Public Assemblies and Processions in Singapore

The Public Order Act was passed in 2009 “to regulate assemblies and processions in public places, to provide powers necessary for preserving public order and the safety of individuals at special event areas, to supplement other laws relating to the preservation and maintenance of public order in public places.”

 

What is a public assembly?

Under section 2 of the Act, a public assembly is an assembly held or to be held in a public place or to which members of the public in general are invited, induced or permitted to attend with the intention to

(a)   Demonstrate support for or opposition to the views or actions of any person, group of persons or any government;

(b)  Publicise a cause or campaign; or

(c)   Mark or commemorate any event.

This includes a demonstration by a person alone for any of the abovementioned purposes.

 

What is a public procession?

Under section 2 of the Act, a public procession is a march, parade or other procession in, to or from a public place where 2 or more persons move as a body by a common route with the intention to

(a)   Demonstrate support for or opposition to the views or actions of any person, group of persons or any government;

(b)  Publicise a cause or campaign; or

(c)   Mark or commemorate any event.

This includes any assembly held in conjunction with such procession, and a march by a person alone for any such mentioned purpose.

What is a public place?

Under section 2 of the Act, a public place is

(a)   Any place (open to the air or otherwise) to which members of the public have access as of right or by virtue of express or implied permission, whether or not on payment of a fee, whether or not access to the place may be restricted at particular times or for particular purposes, and whether or not it is an “approved place” within the meaning of the Public Entertainments Act; or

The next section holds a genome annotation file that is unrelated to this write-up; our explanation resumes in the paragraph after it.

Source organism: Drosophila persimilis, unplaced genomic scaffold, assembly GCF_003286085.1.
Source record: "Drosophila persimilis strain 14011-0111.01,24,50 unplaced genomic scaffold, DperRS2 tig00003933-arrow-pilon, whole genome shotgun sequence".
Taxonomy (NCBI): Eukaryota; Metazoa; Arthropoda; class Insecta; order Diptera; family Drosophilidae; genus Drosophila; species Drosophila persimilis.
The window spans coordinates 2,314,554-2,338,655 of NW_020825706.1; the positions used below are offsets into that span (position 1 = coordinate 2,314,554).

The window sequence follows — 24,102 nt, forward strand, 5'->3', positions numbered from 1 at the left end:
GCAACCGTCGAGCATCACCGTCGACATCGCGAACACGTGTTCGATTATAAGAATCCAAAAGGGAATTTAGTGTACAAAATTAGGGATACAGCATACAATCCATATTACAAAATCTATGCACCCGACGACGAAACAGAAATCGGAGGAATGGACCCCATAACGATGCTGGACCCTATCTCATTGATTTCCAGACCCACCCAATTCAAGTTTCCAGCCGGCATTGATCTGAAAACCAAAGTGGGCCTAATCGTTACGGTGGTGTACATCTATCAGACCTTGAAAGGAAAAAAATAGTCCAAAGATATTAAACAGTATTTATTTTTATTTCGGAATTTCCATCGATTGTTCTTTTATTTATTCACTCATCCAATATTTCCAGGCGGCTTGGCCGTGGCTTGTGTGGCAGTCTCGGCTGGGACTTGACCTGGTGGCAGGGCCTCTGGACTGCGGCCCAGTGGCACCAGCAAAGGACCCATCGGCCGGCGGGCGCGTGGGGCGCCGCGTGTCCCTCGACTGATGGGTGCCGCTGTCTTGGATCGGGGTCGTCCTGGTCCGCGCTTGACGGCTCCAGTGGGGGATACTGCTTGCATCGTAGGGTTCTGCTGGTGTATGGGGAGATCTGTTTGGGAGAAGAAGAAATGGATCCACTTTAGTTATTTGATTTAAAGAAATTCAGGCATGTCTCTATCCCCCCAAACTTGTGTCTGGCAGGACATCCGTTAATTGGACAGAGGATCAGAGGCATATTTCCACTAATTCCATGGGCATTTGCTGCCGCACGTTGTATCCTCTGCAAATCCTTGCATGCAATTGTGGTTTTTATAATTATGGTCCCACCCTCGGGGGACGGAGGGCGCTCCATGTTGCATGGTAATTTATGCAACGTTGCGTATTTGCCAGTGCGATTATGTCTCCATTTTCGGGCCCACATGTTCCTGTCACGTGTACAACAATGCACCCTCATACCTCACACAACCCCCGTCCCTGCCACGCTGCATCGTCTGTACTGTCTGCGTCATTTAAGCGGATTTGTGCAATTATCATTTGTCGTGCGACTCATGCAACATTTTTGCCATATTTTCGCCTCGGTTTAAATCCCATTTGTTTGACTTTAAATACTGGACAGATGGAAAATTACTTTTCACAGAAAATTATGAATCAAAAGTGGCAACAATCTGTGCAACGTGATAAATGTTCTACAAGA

(b)  A part of a place that the occupier of the place allows members of the public to enter, but only while the place is ordinarily open to the members of the public.

What are the public assemblies and public processions which are exempted from the Act?

The Public Order (Exempt Assemblies and Processions) Order 2009 provides a list of assemblies and processions which are exempt from permit requirements. These include weddings, funerals, commercial activities such as charitable and fund-raising events, sporting competitions and recreational activities organised by Statutory Boards as well as Seventh Month Festival auctions.

What are the public assemblies and public processions that require a permit?

These include religious assemblies, festival processions (e.g. lantern festival foot procession), religious processions (e.g. chariot procession, foot procession, foot and vehicular procession or vehicular procession), public talks and drinking in a public place within special zone that is not exempted by a Class permit or under the Public Order (Additional Temporary Measures) Act.

How can an organiser apply for a permit to hold a public assembly or public procession?

Section 5 of the Act prevents public assemblies or public processions from taking place if the Commissioner of the Police has not been first notified and a permit has not been granted unless an exemption has been granted by the Minister under section 46.